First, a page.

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Workshop on Equity and Climate Change

New Delhi, Hotel Ashok, April 12, 2012

Inaugural Address by Smt. Jayanthi Natarajan,

Minister for Environment & Forests

Dear Delegates, Invitees, Honoured Guests, Ladies and Gentlemen,

Let me first welcome all of you to Delhi and thank the delegates from
various countries who have come to Delhi to participate in this workshop
on our request. I hope you will find Delhi comfortable although the
weather has started warming up.

This workshop is a collaborative effort of all of us. All of us are

stakeholders in the global negotiations on climate change and it is in our
interest to build consensus on issues that are critical to the negotiations
in future. I am, therefore, particularly thankful to all of you to make time
and come to Delhi.

We have kept the format of this meeting as a workshop. It is not

intended to be a conference but an interactive session where all of you
will contribute to the discussions and respond to the issues raised.

Equity is one of the central issues in climate change negotiations. It is

one of the key principles of the Convention. Its importance has gone up
further after the negotiations at Durban.

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There is no dearth of references to ‘equity’ and the related principle of
‘common but differentiated responsibilities and respective capabilities’ in
the Climate Change Convention and the decisions of the COP.

But, now a time has come when we need a definition of the inter-
relationship between the notions of equity and ‘CBDR’, and the nature of
the obligations they entail.

At Cancun, the principles of equity and CBDR were mentioned in several

decisions. The term of equitable access to sustainable development
introduced in Durban captures the notion of equity in some way but not
fully. In fact, the term figures in the context of global peaking of
emissions and not of actions or responsibilities of the Parties.

We have tried to evolve a coordinated view on this matter by

consultations amongst some of us. But, for building an arrangement that
fulfils the objectives of the Convention and meets the emerging
challenges, we need a greater degree of clarity and definition in our

As we approach the latter half of the year, we should consider the fact
that several elements of Bali Action Plan are as yet unresolved and
unimplemented. Equity is clearly one of such unresolved issues.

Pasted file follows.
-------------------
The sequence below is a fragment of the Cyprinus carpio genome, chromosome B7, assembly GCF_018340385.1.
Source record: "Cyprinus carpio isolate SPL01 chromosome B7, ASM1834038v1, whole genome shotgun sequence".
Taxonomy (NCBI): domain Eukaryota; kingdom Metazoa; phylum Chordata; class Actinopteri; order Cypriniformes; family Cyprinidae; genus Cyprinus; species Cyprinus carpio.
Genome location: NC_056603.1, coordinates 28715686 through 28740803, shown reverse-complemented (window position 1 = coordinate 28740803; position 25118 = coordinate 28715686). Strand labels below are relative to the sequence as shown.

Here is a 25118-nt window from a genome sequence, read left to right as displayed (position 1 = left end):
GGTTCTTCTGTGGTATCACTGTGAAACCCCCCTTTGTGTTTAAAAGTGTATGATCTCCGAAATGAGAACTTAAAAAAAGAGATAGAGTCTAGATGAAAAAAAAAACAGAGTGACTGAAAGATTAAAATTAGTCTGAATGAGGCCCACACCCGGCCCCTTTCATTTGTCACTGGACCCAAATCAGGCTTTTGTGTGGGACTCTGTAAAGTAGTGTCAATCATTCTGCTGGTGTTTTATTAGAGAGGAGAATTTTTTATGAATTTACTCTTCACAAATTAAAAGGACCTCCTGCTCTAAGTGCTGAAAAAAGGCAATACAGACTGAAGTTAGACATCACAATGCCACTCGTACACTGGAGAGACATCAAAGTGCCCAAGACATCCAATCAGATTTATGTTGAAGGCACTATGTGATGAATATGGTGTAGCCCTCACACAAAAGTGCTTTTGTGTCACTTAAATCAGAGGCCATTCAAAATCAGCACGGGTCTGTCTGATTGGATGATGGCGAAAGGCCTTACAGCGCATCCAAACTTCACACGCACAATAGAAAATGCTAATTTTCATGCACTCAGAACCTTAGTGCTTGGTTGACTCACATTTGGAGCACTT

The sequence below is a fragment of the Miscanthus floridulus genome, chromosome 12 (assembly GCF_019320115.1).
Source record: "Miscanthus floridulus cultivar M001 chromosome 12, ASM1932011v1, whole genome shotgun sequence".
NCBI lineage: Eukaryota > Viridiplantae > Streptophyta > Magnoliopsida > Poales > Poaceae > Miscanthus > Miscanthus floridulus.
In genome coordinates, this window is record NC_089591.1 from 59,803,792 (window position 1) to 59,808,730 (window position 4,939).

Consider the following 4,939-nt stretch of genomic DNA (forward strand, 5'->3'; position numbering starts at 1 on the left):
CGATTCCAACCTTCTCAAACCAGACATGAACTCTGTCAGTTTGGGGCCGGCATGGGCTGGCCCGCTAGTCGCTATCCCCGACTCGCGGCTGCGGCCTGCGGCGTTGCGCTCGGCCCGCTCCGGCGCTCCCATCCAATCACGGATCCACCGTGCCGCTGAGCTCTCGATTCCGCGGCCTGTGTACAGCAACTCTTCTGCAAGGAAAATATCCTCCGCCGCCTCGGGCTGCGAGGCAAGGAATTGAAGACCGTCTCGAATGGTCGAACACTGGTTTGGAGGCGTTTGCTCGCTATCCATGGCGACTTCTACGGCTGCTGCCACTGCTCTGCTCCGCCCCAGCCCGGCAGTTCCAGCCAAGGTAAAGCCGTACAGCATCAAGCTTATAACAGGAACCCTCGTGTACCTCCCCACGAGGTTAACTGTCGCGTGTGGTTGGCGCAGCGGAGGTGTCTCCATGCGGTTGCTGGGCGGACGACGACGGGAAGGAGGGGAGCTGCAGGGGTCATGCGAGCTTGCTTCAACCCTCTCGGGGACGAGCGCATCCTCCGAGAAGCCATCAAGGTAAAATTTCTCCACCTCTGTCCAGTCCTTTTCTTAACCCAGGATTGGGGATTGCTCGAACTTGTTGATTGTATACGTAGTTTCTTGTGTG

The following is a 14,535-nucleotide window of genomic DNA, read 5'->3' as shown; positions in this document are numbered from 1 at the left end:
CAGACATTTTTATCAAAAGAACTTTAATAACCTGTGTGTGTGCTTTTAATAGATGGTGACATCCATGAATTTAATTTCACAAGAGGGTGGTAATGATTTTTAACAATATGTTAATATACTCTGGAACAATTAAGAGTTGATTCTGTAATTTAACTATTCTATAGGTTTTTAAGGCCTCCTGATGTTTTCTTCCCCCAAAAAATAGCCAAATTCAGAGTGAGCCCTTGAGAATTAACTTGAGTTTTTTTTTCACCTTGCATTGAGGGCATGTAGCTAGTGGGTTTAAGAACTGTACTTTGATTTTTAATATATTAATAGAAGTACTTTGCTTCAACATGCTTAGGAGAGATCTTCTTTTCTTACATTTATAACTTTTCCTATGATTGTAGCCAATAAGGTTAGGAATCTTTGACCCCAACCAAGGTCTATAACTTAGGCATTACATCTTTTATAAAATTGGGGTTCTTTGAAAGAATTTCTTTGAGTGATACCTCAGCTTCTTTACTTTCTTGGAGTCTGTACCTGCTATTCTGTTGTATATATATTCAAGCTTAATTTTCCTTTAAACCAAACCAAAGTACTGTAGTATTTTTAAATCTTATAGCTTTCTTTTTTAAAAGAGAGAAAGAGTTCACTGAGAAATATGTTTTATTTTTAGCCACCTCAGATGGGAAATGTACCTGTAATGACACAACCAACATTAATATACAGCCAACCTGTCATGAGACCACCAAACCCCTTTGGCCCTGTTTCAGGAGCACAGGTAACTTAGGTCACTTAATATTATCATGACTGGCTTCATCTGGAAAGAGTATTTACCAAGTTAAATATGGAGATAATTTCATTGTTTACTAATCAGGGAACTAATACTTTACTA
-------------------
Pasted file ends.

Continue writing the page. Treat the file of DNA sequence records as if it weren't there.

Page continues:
I am glad that the matter received some attention when equity was
introduced on the agenda of the CoP-17 with support of several
countries. At Durban, it was agreed to have a workshop on this subject
in the next meeting in Bonn. However, a workshop should not be an end
in itself.

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The workshop in Bonn should feed into the negotiations and help us
devise a strategy that can protect the interest of the developing countries
in general and sustainable growth in particular.

The importance of addressing this unresolved issue is even more

evident when we look at the challenge of negotiations that will begin
under the Durban Platform.

Under the Durban Platform, a process has been launched that will result
in a protocol, another legal instrument or an agreed outcome with legal
force under the Convention. Under the Durban Platform, we have to put
in place appropriate arrangements for the post 2020 period and also
raise ambition to meet the global goal of climate stabilization. As the
outcomes have to be reached under the Convention, the principles and
provisions of the Convention have to apply. However, the manner in
which this will be done needs to be clearly articulated.

Since we will be discussing the structure of the Durban Platform at the

next meeting in Bonn, it is time that we are able to define the principle of
equity that should act as the anchor of the future arrangements.

I am aware that this exercise requires a high degree of common

analytical approach. Several of our scientists and experts have been
engaged in exploring how this can be realised in practice.

There can be more than one approach to realising equity in practice.

Given the variety of the needs and the particular circumstances of
various developing countries, some effort would be required to ensure

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that no developing country is particularly disadvantaged in any potential
scheme of realising equity.

Many of us have recently made our submission on how we can increase

the level of ambition in the global efforts to mitigate climate change.
Several of us have emphasized that we are taking ambitious voluntary
actions to reduce emissions according to our national priorities. For
many of us, this is a reasonable measure of equity in global efforts.

We need, therefore, your views and guidance in deciding on an

effective, scientifically consistent and socially and economically relevant
definition of equity that would serve our interests even while enabling us
to meet our international obligations under the Convention.

We hope that this workshop will help us take these discussions to a

wider audience and a serious engagement will emerge through
interaction with interlocutors from differing viewpoints. The exchange of
scholarly and informed opinion in workshops such as this is essential to
bridge the many gaps in understanding that stand in the way of a global
compact on climate. In fact, we feel that equity should be the base for
our engagements to achieve poverty eradication and economic and
social development, be it under the Convention or under Rio+20.

It is therefore our hope that this workshop will help us reach fruitful
conclusions on this issue and lead us towards a coordinated or common
approach, if possible, to the emerging issues.

Thanks you and welcome once again.

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